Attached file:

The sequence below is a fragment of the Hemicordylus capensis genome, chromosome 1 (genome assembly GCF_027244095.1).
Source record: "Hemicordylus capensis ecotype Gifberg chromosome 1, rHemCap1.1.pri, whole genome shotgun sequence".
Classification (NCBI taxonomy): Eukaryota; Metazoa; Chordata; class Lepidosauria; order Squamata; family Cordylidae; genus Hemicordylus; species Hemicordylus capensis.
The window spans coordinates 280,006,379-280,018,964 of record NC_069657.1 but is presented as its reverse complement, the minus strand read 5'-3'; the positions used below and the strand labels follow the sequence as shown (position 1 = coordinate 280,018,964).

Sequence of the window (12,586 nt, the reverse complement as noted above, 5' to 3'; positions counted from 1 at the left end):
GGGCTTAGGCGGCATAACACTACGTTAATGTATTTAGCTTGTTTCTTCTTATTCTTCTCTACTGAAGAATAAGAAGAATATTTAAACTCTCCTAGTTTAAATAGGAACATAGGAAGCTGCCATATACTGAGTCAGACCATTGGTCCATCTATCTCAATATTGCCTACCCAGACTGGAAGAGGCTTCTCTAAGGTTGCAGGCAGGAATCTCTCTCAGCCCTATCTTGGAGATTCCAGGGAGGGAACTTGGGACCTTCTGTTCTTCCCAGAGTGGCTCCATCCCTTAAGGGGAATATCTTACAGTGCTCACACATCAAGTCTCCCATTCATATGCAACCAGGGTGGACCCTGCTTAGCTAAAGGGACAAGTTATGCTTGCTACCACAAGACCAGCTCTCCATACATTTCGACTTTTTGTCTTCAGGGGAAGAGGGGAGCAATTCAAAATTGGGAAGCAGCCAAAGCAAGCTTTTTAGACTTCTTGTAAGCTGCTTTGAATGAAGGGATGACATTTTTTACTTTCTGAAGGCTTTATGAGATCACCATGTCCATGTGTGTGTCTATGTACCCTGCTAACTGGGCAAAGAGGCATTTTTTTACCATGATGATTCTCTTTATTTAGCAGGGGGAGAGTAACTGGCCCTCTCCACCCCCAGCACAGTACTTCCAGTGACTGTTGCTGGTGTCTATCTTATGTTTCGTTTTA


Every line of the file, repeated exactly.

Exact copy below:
The sequence below is a fragment of the Hemicordylus capensis genome, chromosome 1 (genome assembly GCF_027244095.1).
Source record: "Hemicordylus capensis ecotype Gifberg chromosome 1, rHemCap1.1.pri, whole genome shotgun sequence".
Classification (NCBI taxonomy): Eukaryota; Metazoa; Chordata; class Lepidosauria; order Squamata; family Cordylidae; genus Hemicordylus; species Hemicordylus capensis.
The window spans coordinates 280,006,379-280,018,964 of record NC_069657.1 but is presented as its reverse complement, the minus strand read 5'-3'; the positions used below and the strand labels follow the sequence as shown (position 1 = coordinate 280,018,964).

Sequence of the window (12,586 nt, the reverse complement as noted above, 5' to 3'; positions counted from 1 at the left end):
GGGCTTAGGCGGCATAACACTACGTTAATGTATTTAGCTTGTTTCTTCTTATTCTTCTCTACTGAAGAATAAGAAGAATATTTAAACTCTCCTAGTTTAAATAGGAACATAGGAAGCTGCCATATACTGAGTCAGACCATTGGTCCATCTATCTCAATATTGCCTACCCAGACTGGAAGAGGCTTCTCTAAGGTTGCAGGCAGGAATCTCTCTCAGCCCTATCTTGGAGATTCCAGGGAGGGAACTTGGGACCTTCTGTTCTTCCCAGAGTGGCTCCATCCCTTAAGGGGAATATCTTACAGTGCTCACACATCAAGTCTCCCATTCATATGCAACCAGGGTGGACCCTGCTTAGCTAAAGGGACAAGTTATGCTTGCTACCACAAGACCAGCTCTCCATACATTTCGACTTTTTGTCTTCAGGGGAAGAGGGGAGCAATTCAAAATTGGGAAGCAGCCAAAGCAAGCTTTTTAGACTTCTTGTAAGCTGCTTTGAATGAAGGGATGACATTTTTTACTTTCTGAAGGCTTTATGAGATCACCATGTCCATGTGTGTGTCTATGTACCCTGCTAACTGGGCAAAGAGGCATTTTTTTACCATGATGATTCTCTTTATTTAGCAGGGGGAGAGTAACTGGCCCTCTCCACCCCCAGCACAGTACTTCCAGTGACTGTTGCTGGTGTCTATCTTATGTTTCGTTTTA